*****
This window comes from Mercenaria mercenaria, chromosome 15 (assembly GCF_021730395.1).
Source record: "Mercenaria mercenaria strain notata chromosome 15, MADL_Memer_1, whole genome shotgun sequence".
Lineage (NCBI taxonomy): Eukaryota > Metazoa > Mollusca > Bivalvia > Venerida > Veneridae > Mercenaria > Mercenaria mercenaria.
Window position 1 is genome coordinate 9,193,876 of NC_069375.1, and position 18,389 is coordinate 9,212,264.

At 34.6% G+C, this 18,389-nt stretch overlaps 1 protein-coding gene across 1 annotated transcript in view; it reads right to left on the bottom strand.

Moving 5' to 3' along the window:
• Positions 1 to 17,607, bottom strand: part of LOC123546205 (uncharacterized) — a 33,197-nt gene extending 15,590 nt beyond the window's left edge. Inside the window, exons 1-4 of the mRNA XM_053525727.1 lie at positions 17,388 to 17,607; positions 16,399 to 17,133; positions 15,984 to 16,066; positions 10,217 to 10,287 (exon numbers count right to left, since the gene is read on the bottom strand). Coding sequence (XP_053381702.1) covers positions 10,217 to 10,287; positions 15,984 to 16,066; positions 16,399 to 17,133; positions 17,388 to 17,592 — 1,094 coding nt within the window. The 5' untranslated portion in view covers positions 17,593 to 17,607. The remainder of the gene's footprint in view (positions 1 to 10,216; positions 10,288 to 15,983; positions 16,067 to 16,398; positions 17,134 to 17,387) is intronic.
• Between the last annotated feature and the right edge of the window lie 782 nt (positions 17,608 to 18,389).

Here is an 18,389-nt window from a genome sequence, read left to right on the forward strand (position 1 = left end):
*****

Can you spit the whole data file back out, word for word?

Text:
This window comes from Mercenaria mercenaria, chromosome 15 (assembly GCF_021730395.1).
Source record: "Mercenaria mercenaria strain notata chromosome 15, MADL_Memer_1, whole genome shotgun sequence".
Lineage (NCBI taxonomy): Eukaryota > Metazoa > Mollusca > Bivalvia > Venerida > Veneridae > Mercenaria > Mercenaria mercenaria.
Window position 1 is genome coordinate 9,193,876 of NC_069375.1, and position 18,389 is coordinate 9,212,264.

At 34.6% G+C, this 18,389-nt stretch overlaps 1 protein-coding gene across 1 annotated transcript in view; it reads right to left on the bottom strand.

Moving 5' to 3' along the window:
• Positions 1 to 17,607, bottom strand: part of LOC123546205 (uncharacterized) — a 33,197-nt gene extending 15,590 nt beyond the window's left edge. Inside the window, exons 1-4 of the mRNA XM_053525727.1 lie at positions 17,388 to 17,607; positions 16,399 to 17,133; positions 15,984 to 16,066; positions 10,217 to 10,287 (exon numbers count right to left, since the gene is read on the bottom strand). Coding sequence (XP_053381702.1) covers positions 10,217 to 10,287; positions 15,984 to 16,066; positions 16,399 to 17,133; positions 17,388 to 17,592 — 1,094 coding nt within the window. The 5' untranslated portion in view covers positions 17,593 to 17,607. The remainder of the gene's footprint in view (positions 1 to 10,216; positions 10,288 to 15,983; positions 16,067 to 16,398; positions 17,134 to 17,387) is intronic.
• Between the last annotated feature and the right edge of the window lie 782 nt (positions 17,608 to 18,389).

Here is an 18,389-nt window from a genome sequence, read left to right on the forward strand (position 1 = left end):